The Hamilton Spectator

Voracious Black Hole At the Dawn of Time


Astronomer­s claimed recently that they had discovered what might be the hungriest, most luminous object in the visible universe — a supermassi­ve black hole that was swallowing a star a day. That would be the mass equivalent of 370 suns a year disappeari­ng down a cosmic gullet 11 billion years ago at the dawn of time.

In a paper published in Nature Astronomy, Christian Wolf of the Australian National University and his colleagues from Australia and Europe called the object at the center of a newly discovered quasar, J0529-4351, “the fastest growing black hole in the universe.”

According to their estimates, this black hole was one of the most massive ever found: 17 billion times as massive as the sun. But other astrophysi­cists have questioned the methods by which the mass and luminosity of the quasar had been estimated.

“It does seem like an extreme object,” said Daniel Holz, a theoretica­l astrophysi­cist at the University of Chicago. But, he added, “I would be shocked if this turned out to be the most luminous quasar on the sky.”

He wrote in an email, “There’s this weird game we play in astronomy where we’re always looking for the biggest, the brightest, the youngest, the oldest, etc.”

Quasars look like stars. They emit improbable torrents of energy, outshining all the stars in the galaxy in which they are embedded. Astronomer­s have concluded that this energy is produced by matter falling into giant black holes. Just as a bathtub cannot drain in an instant, matter can disappear down the cosmic drain only at a rate, called the Eddington limit, depending on the black hole’s size. The rest is trapped in a swirling disc radiating energy, making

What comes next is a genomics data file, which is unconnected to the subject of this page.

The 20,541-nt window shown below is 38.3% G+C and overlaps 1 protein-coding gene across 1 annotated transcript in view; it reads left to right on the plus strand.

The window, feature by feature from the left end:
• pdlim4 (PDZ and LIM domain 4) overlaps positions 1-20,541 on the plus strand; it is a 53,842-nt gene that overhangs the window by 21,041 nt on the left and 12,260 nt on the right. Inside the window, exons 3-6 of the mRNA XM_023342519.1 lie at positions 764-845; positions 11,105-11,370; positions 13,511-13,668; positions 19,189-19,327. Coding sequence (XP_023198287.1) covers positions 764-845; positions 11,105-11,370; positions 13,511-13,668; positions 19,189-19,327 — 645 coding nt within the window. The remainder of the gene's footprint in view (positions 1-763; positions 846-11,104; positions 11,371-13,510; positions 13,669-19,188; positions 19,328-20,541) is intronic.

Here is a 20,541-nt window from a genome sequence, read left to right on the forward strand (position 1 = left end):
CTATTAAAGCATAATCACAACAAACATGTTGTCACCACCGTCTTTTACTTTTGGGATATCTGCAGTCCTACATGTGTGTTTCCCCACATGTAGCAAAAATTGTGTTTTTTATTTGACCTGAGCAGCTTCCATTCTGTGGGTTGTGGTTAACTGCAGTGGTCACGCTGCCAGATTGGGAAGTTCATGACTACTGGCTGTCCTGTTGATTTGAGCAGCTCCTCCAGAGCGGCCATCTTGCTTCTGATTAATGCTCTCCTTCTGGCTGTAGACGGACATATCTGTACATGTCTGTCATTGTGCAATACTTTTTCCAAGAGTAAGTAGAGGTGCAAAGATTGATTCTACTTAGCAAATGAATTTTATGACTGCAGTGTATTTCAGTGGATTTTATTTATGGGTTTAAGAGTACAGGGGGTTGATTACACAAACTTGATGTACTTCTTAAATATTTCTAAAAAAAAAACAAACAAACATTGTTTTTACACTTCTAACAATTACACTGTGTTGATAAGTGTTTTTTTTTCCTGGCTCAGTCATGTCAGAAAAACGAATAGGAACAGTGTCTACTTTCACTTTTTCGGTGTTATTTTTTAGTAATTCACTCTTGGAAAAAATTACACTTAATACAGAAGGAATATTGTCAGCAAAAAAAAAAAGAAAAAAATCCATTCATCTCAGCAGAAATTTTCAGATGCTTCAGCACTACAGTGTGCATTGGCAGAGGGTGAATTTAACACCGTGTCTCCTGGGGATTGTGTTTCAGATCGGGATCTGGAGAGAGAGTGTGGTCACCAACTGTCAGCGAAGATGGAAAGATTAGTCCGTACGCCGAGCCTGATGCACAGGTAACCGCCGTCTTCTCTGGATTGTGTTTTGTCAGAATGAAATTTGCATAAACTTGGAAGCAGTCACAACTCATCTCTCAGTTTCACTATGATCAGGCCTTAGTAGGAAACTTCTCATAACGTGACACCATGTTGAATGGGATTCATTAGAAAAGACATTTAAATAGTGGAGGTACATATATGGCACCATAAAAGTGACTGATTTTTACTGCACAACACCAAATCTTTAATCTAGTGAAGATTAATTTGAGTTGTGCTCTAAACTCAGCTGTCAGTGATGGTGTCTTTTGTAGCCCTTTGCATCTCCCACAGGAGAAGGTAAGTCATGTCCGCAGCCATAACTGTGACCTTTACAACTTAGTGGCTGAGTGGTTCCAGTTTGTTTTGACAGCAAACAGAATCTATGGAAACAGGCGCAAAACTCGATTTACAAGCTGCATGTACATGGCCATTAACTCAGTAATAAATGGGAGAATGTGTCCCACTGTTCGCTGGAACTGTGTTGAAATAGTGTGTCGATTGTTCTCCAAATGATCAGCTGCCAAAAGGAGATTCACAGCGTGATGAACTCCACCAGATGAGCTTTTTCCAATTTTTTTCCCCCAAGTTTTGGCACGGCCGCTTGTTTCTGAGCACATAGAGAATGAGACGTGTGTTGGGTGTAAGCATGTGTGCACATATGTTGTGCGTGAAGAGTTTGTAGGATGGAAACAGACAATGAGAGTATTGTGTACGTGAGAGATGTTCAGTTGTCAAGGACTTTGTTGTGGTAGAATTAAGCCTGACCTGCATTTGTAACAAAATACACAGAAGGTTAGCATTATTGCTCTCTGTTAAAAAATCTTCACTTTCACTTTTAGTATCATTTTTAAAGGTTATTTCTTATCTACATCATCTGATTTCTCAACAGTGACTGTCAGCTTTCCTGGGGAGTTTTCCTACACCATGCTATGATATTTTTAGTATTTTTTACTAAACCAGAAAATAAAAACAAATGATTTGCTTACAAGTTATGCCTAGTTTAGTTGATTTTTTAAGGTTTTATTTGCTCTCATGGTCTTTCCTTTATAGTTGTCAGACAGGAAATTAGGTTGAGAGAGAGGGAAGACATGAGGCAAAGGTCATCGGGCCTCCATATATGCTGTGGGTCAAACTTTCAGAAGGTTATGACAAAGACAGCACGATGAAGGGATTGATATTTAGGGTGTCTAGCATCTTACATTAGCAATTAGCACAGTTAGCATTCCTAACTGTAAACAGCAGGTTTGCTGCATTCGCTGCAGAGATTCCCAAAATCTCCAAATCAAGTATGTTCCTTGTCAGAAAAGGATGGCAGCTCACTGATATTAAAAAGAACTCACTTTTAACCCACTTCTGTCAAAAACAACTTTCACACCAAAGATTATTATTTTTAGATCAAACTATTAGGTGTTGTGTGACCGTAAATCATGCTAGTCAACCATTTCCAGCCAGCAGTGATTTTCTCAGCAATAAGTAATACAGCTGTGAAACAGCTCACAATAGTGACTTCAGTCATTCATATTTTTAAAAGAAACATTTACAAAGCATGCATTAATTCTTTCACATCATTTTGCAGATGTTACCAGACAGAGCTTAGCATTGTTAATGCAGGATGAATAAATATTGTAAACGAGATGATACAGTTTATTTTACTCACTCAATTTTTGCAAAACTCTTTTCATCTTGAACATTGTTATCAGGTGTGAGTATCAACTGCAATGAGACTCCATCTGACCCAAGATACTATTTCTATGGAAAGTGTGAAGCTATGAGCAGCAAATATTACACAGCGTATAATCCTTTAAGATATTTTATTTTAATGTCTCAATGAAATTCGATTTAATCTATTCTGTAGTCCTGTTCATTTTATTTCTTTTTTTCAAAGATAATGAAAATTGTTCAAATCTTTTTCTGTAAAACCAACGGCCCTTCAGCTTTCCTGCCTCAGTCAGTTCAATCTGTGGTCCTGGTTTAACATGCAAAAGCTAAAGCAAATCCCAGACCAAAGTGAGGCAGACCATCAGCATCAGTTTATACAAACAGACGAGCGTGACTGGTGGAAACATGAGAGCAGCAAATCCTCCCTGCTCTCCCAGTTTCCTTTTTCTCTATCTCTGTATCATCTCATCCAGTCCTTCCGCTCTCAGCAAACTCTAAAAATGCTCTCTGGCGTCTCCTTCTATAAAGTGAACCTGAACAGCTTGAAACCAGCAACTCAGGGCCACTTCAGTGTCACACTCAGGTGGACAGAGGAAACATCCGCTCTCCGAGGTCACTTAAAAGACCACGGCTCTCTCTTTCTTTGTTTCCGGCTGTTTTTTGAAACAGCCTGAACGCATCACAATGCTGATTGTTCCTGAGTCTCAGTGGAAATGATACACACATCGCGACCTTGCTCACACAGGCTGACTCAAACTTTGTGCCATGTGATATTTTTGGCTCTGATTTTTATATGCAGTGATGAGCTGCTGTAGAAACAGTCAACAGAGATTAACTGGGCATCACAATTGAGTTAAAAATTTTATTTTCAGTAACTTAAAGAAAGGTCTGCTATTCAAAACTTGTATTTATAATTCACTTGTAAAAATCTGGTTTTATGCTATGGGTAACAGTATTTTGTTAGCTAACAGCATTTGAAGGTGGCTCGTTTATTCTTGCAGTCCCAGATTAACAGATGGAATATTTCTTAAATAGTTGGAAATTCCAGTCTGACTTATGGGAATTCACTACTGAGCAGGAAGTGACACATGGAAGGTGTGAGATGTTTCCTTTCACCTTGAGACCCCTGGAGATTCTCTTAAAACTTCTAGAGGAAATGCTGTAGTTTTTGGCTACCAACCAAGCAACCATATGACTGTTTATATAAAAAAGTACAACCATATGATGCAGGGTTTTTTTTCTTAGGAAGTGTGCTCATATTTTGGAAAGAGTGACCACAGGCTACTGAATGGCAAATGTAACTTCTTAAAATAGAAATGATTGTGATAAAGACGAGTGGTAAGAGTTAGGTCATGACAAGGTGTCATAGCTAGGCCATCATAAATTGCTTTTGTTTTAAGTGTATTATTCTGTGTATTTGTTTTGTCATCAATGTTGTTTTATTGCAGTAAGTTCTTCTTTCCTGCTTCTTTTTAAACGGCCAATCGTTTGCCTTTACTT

black holes the brightest objects in the universe.

Dr. Wolf and his team identified J0529-4351 as a quasar after observing it with a telescope at Siding Spring Observator­y in Australia. Follow-up spectrogra­phic measuremen­ts with the Very Large Telescope in Chile allowed them to estimate the size of the accretion disc and the speed of the gas within it.

That in turn led them to conclude that the black hole was some 17 billion solar masses and was accreting mass at the Eddington limit.

“In this process its accretion

disc alone releases a radiative energy that is equivalent to the output from between 365 and 640 trillion suns,” the astronomer­s wrote in their paper.

Acknowledg­ing that all estimates of these distant early universe black hole masses were uncertain by a large margin, Dr. Wolf said that new instrument­s — including a high-resolution instrument called Gravity on the Very Large Telescope, and the upcoming Extremely Large Telescope under constructi­on in Chile — should be able to get a well-defined image of the rotating storm disc, leading to an accurate black hole mass.

At its observed rate of growth, Dr. Wolf said, the quasar’s black hole would have doubled every 30 million years, which would have allowed the black hole’s mass to grow to 17 billion suns within three billion years after the Big Bang.

But it was unlikely, he added, that black holes grow at their maximum rates all the time. He said black holes only intermitte­ntly reach their Eddington limits, when a feast presents itself. Even more massive black holes have been discovered in the early universe by telescopes like the James Webb Space Telescope, but none are as luminous as J0529-4351.

That has led some astronomer­s to speculate that many of these black holes had primordial origins, predating stars and galaxies, and started out very massive.

“I am myself coming around to the idea that black holes formed before the galaxies did, and were the seeds around which galaxies formed rather than the other way around,” Dr. Wolf said. “This has been proposed decades ago, but was considered too crazy to become mainstream.”

 ?? M. KORNMESSER/EUROPEAN SOUTHERN OBSERVATOR­Y, VIA ASSOCIATED PRESS ?? An artist’s concept of the quasar J0529-4351. Astronomer­s said its black hole was the fastest growing in the universe.
M. KORNMESSER/EUROPEAN SOUTHERN OBSERVATOR­Y, VIA ASSOCIATED PRESS An artist’s concept of the quasar J0529-4351. Astronomer­s said its black hole was the fastest growing in the universe.

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